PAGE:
WASHINGTON, May 29 – A national broadband strategy should permit, and not prohibit, municipalities from offering high-speed Internet services, Federal Communications Commissioner Jonathan Adelstein said Thursday at summit on community wireless networks.
Adelstein said that broadband should be so much more available that communities wouldn’t find the need to build their own broadband network, speaking at the International Summit for Community Wireless Networks here.
But when local elected officials do take matters of broadband access into their own hands, they shouldn’t be barred from doing so, said Adelstein. Speaking of some recent setbacks in wireless projects in Philadelphia and San Francisco, he said: “To draw from those the conclusions that we should give up and allow states to ban these would be a huge mistake.”
At the same time, Adelstein said that “it is a shame that communities need to take that up. If we had a national broadband policy, there would be a way of making sure that every community had access” to the high-speed Internet.
In fact, Adelstein said that other countries surpassing the United States in global broadband availability had done so by relying, in part, on municipal wireless networks.
Adelstein said that he hoped that a national broadband policy would be ratified by the FCC “sooner rather than later.”
With regard to Net Neutrality, or the requirement that carriers not be allowed to discriminate among the origin or destination of Internet traffic, Adelstein said that the FCC needed a firmer policy on the subject.
The FCC has been investigating Comcast for alleged violations of the agency’s August 2005 “policy statement” on Net Neutrality. But the cable industry has replied that the policy is not enforcable. To that, Adelstein said, “If it is not enforceable, we have to make it a rule, and make it enforcable.”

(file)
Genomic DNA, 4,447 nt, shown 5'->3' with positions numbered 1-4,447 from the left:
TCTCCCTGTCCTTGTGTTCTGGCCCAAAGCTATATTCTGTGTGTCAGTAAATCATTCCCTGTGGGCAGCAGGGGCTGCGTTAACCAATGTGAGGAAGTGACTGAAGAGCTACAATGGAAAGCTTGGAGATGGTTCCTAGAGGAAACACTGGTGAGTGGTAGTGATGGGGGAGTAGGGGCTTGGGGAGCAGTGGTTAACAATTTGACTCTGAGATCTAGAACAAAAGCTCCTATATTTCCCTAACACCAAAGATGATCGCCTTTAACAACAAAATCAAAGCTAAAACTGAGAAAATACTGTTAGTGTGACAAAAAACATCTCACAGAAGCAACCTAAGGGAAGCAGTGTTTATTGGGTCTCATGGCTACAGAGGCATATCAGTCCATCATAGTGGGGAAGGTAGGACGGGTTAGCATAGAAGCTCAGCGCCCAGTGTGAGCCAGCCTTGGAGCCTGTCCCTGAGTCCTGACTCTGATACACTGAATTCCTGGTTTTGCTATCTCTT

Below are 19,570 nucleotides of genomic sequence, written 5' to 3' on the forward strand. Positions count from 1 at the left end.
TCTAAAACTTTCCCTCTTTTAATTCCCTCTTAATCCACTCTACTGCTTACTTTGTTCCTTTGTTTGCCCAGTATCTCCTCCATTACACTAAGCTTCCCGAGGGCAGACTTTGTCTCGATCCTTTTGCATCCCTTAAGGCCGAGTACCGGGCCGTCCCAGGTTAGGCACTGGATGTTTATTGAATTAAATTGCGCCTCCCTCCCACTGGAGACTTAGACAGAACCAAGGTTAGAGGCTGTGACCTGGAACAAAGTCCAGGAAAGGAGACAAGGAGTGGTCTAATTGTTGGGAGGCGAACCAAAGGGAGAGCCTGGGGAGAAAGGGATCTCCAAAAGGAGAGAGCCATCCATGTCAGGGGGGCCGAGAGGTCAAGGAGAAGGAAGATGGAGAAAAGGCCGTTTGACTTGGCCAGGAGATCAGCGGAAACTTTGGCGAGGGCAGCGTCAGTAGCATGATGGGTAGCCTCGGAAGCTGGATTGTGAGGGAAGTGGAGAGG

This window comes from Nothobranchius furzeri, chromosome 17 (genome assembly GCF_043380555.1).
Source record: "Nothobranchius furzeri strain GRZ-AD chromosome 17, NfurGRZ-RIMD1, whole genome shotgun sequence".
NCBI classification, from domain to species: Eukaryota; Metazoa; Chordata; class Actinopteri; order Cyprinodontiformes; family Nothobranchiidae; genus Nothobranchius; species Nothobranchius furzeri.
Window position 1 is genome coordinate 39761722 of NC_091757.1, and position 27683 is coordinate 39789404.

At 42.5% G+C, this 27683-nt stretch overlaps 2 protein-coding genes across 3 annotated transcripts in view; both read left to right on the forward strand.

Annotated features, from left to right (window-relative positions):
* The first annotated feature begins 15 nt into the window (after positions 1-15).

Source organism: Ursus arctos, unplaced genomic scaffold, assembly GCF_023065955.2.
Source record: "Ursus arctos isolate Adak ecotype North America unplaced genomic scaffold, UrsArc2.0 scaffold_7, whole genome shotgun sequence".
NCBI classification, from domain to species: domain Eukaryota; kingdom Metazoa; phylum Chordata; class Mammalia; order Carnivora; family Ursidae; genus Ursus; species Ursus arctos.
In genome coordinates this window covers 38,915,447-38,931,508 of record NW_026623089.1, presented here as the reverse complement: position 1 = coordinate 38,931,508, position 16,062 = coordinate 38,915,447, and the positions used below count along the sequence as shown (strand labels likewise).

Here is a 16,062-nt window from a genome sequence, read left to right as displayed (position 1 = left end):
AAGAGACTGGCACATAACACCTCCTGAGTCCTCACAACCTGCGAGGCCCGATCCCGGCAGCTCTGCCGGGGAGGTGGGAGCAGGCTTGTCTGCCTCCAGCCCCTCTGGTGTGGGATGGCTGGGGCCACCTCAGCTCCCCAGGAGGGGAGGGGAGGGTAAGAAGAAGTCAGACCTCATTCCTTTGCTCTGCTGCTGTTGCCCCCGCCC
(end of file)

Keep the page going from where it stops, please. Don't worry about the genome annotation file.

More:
Adelstein also linked the struggle to enact laws promoting Net Neutrality with anti-media-concentration policies.
The decade of the 1990s witnessed the founding of many media conglomerates, he said. Adelstein said he and his allies prevented the passage of policies that would have enabled even greater concentration. Although there was a natural struggle for influence among corporate entities at a regulatory agency like the FCC, he said that the American spirit calls for an open, decentralized, localized, and neutral media.
Adelstein also suggested that participation in elections could increase if the United States adopted a national broadband policy.
He also reminded the audience of how a national broadband policy, if implemented, might help to reverse America’s stagnant position among global competitors.
Leo Matysine: The Impact of C-Band on Advancements in Mobile and Fixed Broadband
As technology is more advanced and connected to everything, the need for higher capacity networks will continue to grow exponentially.
When consumers think of 5G, often their minds automatically think mobile connectivity. The official C-Band launch this past January brought the idea of increased spectrum connectivity into the limelight. While this had been something anticipated by the telecommunications industry for years, finally seeing it come to fruition allowed the mainstream media to become invested in the benefits this 5G spectrum could offer.